Anion exchange resins remove perchlorate from groundwater

Perchlorate, even at low levels, may present a potential health threat to drinking water supplies, but anion exchange resins can offer a simple solution.

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By Daryl Gisch

Perchlorate, even at low levels, may present a potential health threat to drinking water supplies, but anion exchange resins can offer a simple solution.

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The non-regenerated resin method processes large volumes of water while containing the perchlorate for disposal.
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Perchlorate (ClO4-) is an anion that has been introduced to the environment over a period of more than 50 years from the production of solid rocket fuels, explosives, munitions, chemical fertilisers and a wide variety of chemical and industrial processes. The anion is very persistent and long lasting, and flows freely in ground and surface waters; thus once introduced, perchlorate, even though it is diluted, can spread to affect large bodies of water. Unlike many other pollutants, perchlorate's health effects can be triggered at very low levels (parts per billion) if consumed over a period of time.

Applying an anion exchange resin, such as a DOWEX™ resin, offers a workable solution for removing perchlorate at low concentrations from water and preventing negative health consequences. Dow Liquid Separations, a division of The Dow Chemical Company, manufactures the DOWEX resin.

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Chemically, the ClO4- species is generally unreactive in water. Although ClO4- is highly oxidised, it is fairly non-labile kinetically. This means that the reduction of ClO4- to less hazardous forms like chlorate (ClO3-), chlorite (ClO2-), hypochlorite (ClO-) or chloride (Cl-) proceeds very slowly. Even common reductants like thiosulphate, sulphite and similar agents show little measurable reactivity for reducing ClO4-. Therefore, once released, perchlorate may persist for decades. Since perchlorate neither floats nor sinks in water it will freely distribute and migrate with water flows. This has resulted in low-level dispersal of perchlorate over large areas from periodic releases for more than five decades.

For many years, the common assessment of perchlorate was that since it dispersed so freely, it should be present at very low levels. This proved to be true, but, in 1992, research confirmed a direct link between perchlorate and the disruption of the thyroid gland in humans. This disruptive effect can result in a condition similar to hyperthyroidism, usually associated with iodine deficiency. There have also been numerous medical reports that have linked perchlorate to Grave's disease and cancer in adults and hormonal and neurological risks in newborns.

In 1997, a California state laboratory developed a testing method that allowed for accurate testing for perchlorate down to the four parts per billion (ppb) level. Armed with this new analytical method, perchlorate was found over very widespread areas of California and in at least 21 other states. By 2000, a number of health risk assessment models suggested exposure via drinking water could affect human health at levels of 32 ppb for adults and as low as 5 ppb for infants.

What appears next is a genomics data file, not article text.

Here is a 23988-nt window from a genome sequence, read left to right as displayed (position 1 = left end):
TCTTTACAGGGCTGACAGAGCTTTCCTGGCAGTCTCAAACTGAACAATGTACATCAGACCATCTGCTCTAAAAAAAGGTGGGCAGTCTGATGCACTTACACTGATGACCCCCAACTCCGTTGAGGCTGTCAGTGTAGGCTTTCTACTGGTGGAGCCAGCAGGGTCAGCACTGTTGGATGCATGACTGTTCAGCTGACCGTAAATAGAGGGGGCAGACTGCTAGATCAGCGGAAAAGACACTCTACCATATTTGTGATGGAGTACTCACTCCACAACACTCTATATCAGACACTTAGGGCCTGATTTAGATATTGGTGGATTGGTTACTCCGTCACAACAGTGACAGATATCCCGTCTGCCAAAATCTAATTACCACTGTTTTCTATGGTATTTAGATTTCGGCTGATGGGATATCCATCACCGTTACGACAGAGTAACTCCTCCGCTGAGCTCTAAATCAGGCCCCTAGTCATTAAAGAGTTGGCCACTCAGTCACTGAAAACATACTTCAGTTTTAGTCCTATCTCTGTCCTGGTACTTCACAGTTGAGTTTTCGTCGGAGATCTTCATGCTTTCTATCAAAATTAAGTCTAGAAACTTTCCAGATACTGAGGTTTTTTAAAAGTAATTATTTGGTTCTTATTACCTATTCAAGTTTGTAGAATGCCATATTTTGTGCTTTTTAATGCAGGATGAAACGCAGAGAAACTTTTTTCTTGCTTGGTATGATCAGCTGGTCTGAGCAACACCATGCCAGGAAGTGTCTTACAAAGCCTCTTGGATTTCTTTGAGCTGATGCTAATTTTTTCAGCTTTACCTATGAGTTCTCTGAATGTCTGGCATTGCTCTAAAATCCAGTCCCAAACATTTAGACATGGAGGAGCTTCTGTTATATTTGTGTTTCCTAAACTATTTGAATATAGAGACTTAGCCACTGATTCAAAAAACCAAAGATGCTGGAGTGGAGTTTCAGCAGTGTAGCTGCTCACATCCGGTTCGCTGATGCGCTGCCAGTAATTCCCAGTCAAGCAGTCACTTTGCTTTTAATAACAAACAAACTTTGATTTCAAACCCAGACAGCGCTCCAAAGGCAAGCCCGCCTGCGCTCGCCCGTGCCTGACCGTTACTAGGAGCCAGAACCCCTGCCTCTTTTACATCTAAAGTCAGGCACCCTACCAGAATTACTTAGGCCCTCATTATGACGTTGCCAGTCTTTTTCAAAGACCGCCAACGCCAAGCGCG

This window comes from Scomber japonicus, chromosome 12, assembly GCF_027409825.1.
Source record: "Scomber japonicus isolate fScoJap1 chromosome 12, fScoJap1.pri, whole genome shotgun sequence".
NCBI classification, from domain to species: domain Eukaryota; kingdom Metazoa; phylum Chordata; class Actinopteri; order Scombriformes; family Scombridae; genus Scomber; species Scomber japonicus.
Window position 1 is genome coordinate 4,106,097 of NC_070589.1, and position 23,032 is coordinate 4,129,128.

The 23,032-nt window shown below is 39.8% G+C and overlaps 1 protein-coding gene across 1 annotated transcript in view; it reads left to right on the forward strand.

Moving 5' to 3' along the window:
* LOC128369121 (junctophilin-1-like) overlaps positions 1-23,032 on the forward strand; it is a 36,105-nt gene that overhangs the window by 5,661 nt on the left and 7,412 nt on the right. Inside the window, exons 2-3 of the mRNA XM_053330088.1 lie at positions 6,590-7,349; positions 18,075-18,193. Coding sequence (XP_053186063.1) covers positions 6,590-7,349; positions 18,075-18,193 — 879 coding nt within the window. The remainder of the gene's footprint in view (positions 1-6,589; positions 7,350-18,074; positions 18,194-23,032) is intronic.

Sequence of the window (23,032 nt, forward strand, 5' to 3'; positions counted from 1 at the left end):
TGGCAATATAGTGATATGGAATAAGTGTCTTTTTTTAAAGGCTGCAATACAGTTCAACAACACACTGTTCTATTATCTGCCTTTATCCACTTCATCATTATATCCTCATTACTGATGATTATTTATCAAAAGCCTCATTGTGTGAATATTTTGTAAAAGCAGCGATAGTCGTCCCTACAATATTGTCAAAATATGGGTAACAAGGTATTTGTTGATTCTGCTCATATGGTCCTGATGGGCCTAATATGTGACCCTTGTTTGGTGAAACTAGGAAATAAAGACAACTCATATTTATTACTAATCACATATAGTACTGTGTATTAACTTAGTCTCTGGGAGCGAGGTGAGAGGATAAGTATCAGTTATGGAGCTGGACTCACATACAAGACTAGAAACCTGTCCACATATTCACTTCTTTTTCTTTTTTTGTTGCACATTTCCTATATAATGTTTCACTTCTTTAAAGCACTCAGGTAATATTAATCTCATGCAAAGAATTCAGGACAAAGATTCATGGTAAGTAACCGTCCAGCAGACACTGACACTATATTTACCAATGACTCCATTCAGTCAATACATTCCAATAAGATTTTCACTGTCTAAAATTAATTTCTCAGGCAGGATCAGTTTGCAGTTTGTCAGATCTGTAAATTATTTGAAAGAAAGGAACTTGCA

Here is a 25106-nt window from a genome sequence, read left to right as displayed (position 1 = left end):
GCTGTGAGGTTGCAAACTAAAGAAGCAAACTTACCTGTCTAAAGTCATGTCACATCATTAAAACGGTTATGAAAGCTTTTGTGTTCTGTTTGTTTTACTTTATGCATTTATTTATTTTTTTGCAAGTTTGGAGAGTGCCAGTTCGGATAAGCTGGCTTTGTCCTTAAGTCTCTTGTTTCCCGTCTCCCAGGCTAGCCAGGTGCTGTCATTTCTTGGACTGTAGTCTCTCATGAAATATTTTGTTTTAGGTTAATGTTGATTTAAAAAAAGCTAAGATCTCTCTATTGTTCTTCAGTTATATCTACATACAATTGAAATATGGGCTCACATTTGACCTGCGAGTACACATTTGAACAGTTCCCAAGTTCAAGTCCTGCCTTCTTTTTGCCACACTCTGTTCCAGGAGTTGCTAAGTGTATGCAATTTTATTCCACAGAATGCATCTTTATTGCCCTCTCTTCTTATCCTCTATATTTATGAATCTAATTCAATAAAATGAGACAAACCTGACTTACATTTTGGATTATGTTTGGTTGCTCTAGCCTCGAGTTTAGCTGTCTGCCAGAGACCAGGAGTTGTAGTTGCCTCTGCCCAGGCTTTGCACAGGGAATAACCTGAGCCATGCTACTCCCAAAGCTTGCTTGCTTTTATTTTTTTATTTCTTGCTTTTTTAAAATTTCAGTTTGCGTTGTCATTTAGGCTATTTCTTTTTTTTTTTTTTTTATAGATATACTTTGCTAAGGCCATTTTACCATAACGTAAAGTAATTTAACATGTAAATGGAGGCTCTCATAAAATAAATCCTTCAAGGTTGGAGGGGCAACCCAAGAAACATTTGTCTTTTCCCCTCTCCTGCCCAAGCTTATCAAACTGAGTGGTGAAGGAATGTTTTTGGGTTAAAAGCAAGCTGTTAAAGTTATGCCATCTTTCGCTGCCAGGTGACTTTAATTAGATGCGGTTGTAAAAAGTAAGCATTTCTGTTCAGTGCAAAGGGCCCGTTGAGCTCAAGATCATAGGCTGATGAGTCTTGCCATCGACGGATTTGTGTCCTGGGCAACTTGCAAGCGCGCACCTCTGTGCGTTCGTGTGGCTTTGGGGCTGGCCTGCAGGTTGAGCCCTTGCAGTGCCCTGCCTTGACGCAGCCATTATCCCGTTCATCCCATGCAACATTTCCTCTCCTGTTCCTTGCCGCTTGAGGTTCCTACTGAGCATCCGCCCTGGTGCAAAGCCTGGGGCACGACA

A wide range of technologies is being applied to treat and eliminate perchlorate quite successfully. In general, perchlorate is not difficult to treat for, but what can be challenging is treating the low concentrations at which perchlorate is found and handling the large volumes of water that require processing.

Applying an anion exchange resin offers a workable solution for removing perchlorate at low concentrations from water. Instead of regenerating the resin and creating a secondary waste stream that requires additional clean up, DOWEX anion exchange resins can be applied as a once-through processing tool. The value that a non-regenerated resin method provides is its ability to process large volumes of water while containing the perchlorate for disposal. Resin bound with perchlorate can be completely removed from a site and disposed of in a regulated landfill or sent for specialised incineration.

Of all the commercially available strong base anion resins that are capable of exchanging and removing perchlorate from a water process stream, only three currently carry the ANSI/NSF Standard 61 certification as Drinking Water System Components: DOWEX 1 (The Dow Chemical Co., USA), CalRes 2101 (Calgon Carbon Corp., USA) and Tulsion A-72 MP (Themax Limited, India).


Author's note
Daryl Gisch, Ph.D., is a developmental leader for Dow Liquid Separations, based in Midland, Michigan, USA.


Federal action underway
Acceptable levels of perchlorate vary from state to state, however one US senator is trying to set a uniform federal standard. On 3 March 2003, Senator Barbara Boxer introduced a Senate Bill that would require the EPA to apply a "National Standard for Perchlorate Contamination in Drinking Water" by 1 July 2004.

Pending the legislative outcome, the problem will be better defined. Numerous water sources carry perchlorate at the 10 to 40 ppb range that warrant remediation before they are used for drinking water.

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